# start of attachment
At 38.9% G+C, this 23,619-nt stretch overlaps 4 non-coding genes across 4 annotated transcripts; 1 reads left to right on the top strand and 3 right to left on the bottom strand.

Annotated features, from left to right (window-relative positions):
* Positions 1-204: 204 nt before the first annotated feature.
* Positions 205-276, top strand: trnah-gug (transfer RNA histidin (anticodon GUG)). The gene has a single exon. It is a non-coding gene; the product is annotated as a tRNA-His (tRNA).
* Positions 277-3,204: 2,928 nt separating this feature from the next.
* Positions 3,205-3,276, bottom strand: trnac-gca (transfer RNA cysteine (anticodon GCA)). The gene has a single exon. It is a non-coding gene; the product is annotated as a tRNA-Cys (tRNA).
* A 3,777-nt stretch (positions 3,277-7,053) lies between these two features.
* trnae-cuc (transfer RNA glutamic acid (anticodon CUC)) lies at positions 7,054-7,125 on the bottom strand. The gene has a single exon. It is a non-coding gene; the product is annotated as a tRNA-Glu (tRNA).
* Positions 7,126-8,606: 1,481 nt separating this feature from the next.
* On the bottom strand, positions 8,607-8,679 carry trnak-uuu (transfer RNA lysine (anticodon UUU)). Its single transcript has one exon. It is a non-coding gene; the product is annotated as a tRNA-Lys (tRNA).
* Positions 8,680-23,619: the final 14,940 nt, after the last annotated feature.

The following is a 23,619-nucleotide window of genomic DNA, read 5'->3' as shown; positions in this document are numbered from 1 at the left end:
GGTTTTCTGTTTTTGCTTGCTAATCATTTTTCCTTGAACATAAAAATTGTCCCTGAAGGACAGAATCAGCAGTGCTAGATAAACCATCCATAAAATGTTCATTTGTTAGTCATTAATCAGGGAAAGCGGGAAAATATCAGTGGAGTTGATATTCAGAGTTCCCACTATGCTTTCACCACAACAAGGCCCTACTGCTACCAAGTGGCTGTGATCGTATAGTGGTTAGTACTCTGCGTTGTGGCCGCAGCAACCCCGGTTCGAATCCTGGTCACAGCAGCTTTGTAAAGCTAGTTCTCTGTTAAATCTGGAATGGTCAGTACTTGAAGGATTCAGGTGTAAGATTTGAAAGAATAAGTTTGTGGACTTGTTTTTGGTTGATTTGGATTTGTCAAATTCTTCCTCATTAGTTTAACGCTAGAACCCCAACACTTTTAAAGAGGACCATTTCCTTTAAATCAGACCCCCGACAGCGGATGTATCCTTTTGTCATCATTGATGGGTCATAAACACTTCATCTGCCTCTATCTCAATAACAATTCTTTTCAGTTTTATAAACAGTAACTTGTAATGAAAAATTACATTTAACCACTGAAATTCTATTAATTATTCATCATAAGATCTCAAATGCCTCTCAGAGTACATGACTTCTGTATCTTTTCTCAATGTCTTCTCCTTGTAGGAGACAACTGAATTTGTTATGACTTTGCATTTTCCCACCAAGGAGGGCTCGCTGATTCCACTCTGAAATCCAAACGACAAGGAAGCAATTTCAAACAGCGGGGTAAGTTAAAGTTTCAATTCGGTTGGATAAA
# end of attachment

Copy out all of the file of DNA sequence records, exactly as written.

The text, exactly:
At 38.9% G+C, this 23,619-nt stretch overlaps 4 non-coding genes across 4 annotated transcripts; 1 reads left to right on the top strand and 3 right to left on the bottom strand.

Annotated features, from left to right (window-relative positions):
* Positions 1-204: 204 nt before the first annotated feature.
* Positions 205-276, top strand: trnah-gug (transfer RNA histidin (anticodon GUG)). The gene has a single exon. It is a non-coding gene; the product is annotated as a tRNA-His (tRNA).
* Positions 277-3,204: 2,928 nt separating this feature from the next.
* Positions 3,205-3,276, bottom strand: trnac-gca (transfer RNA cysteine (anticodon GCA)). The gene has a single exon. It is a non-coding gene; the product is annotated as a tRNA-Cys (tRNA).
* A 3,777-nt stretch (positions 3,277-7,053) lies between these two features.
* trnae-cuc (transfer RNA glutamic acid (anticodon CUC)) lies at positions 7,054-7,125 on the bottom strand. The gene has a single exon. It is a non-coding gene; the product is annotated as a tRNA-Glu (tRNA).
* Positions 7,126-8,606: 1,481 nt separating this feature from the next.
* On the bottom strand, positions 8,607-8,679 carry trnak-uuu (transfer RNA lysine (anticodon UUU)). Its single transcript has one exon. It is a non-coding gene; the product is annotated as a tRNA-Lys (tRNA).
* Positions 8,680-23,619: the final 14,940 nt, after the last annotated feature.

The following is a 23,619-nucleotide window of genomic DNA, read 5'->3' as shown; positions in this document are numbered from 1 at the left end:
GGTTTTCTGTTTTTGCTTGCTAATCATTTTTCCTTGAACATAAAAATTGTCCCTGAAGGACAGAATCAGCAGTGCTAGATAAACCATCCATAAAATGTTCATTTGTTAGTCATTAATCAGGGAAAGCGGGAAAATATCAGTGGAGTTGATATTCAGAGTTCCCACTATGCTTTCACCACAACAAGGCCCTACTGCTACCAAGTGGCTGTGATCGTATAGTGGTTAGTACTCTGCGTTGTGGCCGCAGCAACCCCGGTTCGAATCCTGGTCACAGCAGCTTTGTAAAGCTAGTTCTCTGTTAAATCTGGAATGGTCAGTACTTGAAGGATTCAGGTGTAAGATTTGAAAGAATAAGTTTGTGGACTTGTTTTTGGTTGATTTGGATTTGTCAAATTCTTCCTCATTAGTTTAACGCTAGAACCCCAACACTTTTAAAGAGGACCATTTCCTTTAAATCAGACCCCCGACAGCGGATGTATCCTTTTGTCATCATTGATGGGTCATAAACACTTCATCTGCCTCTATCTCAATAACAATTCTTTTCAGTTTTATAAACAGTAACTTGTAATGAAAAATTACATTTAACCACTGAAATTCTATTAATTATTCATCATAAGATCTCAAATGCCTCTCAGAGTACATGACTTCTGTATCTTTTCTCAATGTCTTCTCCTTGTAGGAGACAACTGAATTTGTTATGACTTTGCATTTTCCCACCAAGGAGGGCTCGCTGATTCCACTCTGAAATCCAAACGACAAGGAAGCAATTTCAAACAGCGGGGTAAGTTAAAGTTTCAATTCGGTTGGATAAA